The pack would really bunch up after cresting the hill into the sharp left. They would slow even further into the hard right and sprint out of the turn to make up speed on the back straight. I waited until the next lap and moved into attack position about fifth wheel from the front. As we reached the peak of the hill, I clicked down and stood on the pedals. Leaning with every confidence I could muster in my tires, I pedaled through the left, then right turns and onto the back straight. As I set up for the sharp rounder to transition to the front straight, I glanced back to see if my bold plan had worked and it had! The pack was just entering the back straight from the hard right and I had put about 200 yards on them with my move. My only problem was that I went solo and had zero help to stay away from a seething monster of angry pedals and gear clicks... I put my head down and buried my legs enough to stay away from the pack for a full lap. I redlined the entire time and could hear them steadily gaining ground on me. I had inflicted a solid blow to the pack and made them work their collective asses off to catch me but had no help to stay away. Had a few others made the move to bridge, I believe we could have held off the pack and made a winning break but not this time.

I settled back in the pack to recover for what seemed an inevitable field sprint at the finish. Noone else attempted a break as the course was just sooo fast and the pack would have none of it after my shenanigans. The officials rung the bell for the final lap and the pace picked up another few notches. Position is everything in that last lap and I was in a bad one. Having just recovered from my solo run, I made my way up as far as I could but just out of reach from the front guys pulling. The final turn sweeping hard left, pedals scraping and brakes burning just sealed it that I was going to have to dig deep for this one. Exiting the turn put us about 200 meters from the finish line and I was scrambling for position. I stood on the pedals again and pulled past a few guys to the line but not enough for a top ten. I finished 13th this time but still proud of my efforts and strategy. What amazed me most was our average speed of 27mph for a 50 minute crit. This was by far the fastest race I've done to date.

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Old 07-17-2013, 06:13 AM   #30037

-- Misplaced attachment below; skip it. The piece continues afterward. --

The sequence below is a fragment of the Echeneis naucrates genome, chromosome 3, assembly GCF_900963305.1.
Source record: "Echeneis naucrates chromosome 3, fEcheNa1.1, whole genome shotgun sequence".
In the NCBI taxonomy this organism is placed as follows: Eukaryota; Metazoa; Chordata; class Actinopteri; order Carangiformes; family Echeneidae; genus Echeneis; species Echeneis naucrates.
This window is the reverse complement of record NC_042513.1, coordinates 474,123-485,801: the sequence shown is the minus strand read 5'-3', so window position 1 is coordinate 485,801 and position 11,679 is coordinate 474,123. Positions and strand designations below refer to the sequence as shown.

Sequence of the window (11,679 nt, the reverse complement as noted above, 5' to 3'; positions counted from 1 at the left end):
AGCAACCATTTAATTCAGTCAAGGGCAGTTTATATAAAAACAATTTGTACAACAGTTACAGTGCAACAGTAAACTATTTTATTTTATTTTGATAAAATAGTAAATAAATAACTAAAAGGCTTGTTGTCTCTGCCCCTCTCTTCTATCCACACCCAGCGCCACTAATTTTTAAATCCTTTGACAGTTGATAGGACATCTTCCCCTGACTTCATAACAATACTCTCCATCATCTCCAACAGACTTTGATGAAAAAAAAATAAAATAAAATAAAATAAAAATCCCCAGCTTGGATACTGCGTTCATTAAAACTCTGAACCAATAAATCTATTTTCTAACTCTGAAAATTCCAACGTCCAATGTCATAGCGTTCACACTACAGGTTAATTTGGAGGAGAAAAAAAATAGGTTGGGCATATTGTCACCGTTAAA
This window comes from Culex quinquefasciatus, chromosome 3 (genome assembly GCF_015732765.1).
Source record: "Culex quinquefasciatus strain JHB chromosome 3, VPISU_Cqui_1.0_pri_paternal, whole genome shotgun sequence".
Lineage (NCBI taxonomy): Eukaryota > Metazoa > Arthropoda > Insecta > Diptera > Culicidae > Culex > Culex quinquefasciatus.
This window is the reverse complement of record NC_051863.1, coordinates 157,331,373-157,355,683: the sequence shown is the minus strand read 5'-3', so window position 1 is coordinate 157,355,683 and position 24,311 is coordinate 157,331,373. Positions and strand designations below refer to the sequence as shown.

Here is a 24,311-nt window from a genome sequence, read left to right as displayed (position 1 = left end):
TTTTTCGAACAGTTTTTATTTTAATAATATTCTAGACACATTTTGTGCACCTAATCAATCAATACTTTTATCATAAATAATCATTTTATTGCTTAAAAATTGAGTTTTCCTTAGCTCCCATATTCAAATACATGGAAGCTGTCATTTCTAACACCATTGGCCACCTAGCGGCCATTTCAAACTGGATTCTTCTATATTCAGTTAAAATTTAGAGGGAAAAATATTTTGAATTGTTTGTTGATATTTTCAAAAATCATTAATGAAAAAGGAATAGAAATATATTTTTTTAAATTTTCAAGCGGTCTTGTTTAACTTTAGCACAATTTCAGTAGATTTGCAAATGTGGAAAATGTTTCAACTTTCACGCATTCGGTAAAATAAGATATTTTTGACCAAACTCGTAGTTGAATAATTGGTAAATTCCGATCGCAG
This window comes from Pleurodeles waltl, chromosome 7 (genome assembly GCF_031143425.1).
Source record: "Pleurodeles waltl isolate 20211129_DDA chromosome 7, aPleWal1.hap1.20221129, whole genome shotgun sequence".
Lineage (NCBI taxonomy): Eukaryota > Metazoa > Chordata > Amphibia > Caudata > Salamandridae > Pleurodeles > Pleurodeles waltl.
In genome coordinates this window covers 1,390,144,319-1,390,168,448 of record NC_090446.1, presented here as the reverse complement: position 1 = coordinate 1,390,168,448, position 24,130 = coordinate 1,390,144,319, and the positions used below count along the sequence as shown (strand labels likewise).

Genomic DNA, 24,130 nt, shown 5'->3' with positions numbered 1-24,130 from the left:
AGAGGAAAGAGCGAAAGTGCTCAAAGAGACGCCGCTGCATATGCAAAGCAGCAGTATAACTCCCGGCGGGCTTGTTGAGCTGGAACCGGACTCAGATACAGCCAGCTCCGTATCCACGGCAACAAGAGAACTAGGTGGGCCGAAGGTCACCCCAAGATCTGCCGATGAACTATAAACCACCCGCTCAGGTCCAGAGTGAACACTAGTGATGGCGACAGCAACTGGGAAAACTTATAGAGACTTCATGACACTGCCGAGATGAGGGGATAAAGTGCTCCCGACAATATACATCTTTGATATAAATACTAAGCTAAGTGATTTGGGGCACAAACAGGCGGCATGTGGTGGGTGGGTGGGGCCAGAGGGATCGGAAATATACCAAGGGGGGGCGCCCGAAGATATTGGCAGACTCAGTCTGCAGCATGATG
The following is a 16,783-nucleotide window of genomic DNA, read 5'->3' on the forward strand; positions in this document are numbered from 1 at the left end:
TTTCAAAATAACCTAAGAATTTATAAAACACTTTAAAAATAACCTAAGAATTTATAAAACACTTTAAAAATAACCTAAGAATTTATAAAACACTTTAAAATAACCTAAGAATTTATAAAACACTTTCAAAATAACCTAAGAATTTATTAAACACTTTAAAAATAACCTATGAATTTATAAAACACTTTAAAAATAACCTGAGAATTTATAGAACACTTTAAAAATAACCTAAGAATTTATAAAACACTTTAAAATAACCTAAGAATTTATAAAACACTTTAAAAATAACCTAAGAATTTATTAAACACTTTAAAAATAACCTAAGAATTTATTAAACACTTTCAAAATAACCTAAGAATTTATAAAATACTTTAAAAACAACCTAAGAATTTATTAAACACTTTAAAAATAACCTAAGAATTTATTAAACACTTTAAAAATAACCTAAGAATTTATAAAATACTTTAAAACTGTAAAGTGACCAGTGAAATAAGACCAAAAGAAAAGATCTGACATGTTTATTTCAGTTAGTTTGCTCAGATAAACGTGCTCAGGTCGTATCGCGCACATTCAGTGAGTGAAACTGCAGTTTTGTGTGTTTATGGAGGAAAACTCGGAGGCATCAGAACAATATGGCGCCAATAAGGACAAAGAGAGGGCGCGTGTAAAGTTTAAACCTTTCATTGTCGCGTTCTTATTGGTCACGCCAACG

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@Ridge: Awesome that you gave it a go. Bummer you didn't have help.

...but I don't think that was a good course for a break. The pack could see anyone out front the whole time. You being a carrot dangling in front of em woulda made em chase you down regardless.

Coupla corners around a downtown circuit? Different story. Out of sight, out of mind.

M
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Old 07-17-2013, 06:14 AM   #30038
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RATPOD 2013 report

No wicked headwinds like last year, thank God.

The wife and I made a concerted effort to finish as early as we could in an effort to miss the afternoon weather, which is notorious for going sideway around 2 every day.

128.8 miles, time in saddle: 6:56, average speed 18.2.

Really pleased with our performance, other than the bonk I got at the start of the last climb. The temps were in the low 90's and I just did not take enough calories in. Bonk hit out of nowhere; stopped and pounded two gels and a couple of peanut butter ritz and was back to normal in minutes. Blood sugar sure is important, haha.

Never really thought about it before, but when you are towards the front in the more difficult rides, you are surrounded by a much better rider, which means faster, safer, and more consistent echelons! We regularly got into groups going 22-24mph for long stretches, which was especially nice for the last 16 miles of dead flat, dead straight run into town.

And, in true Ratpod style, about an hour after we finished (maybe top 50 out of 650, and my lovely probably in the top 5 women, not that we were trying too hard), an absolutely brutal thunderstorm rolled through. Torrential rain, 30 mph winds, and hail. Some seriously beat down riders continued to roll in for another ~3 hours after we got to the finish.

And it is awesome to be in an echelon, 90 miles in, and watch my wife hammer out 21 mph for 10 minutes at a time with a long string of guys strung out behind her. Classic quote of hers: "I felt like ass until mile 80 and I felt like I finally warmed up at mile 95." Haha. Plenty of guys came up after and complimented her on her strength and how she was hurting them on the run into town. Not a soul thanked me for my 23 mph pulls, the bastards...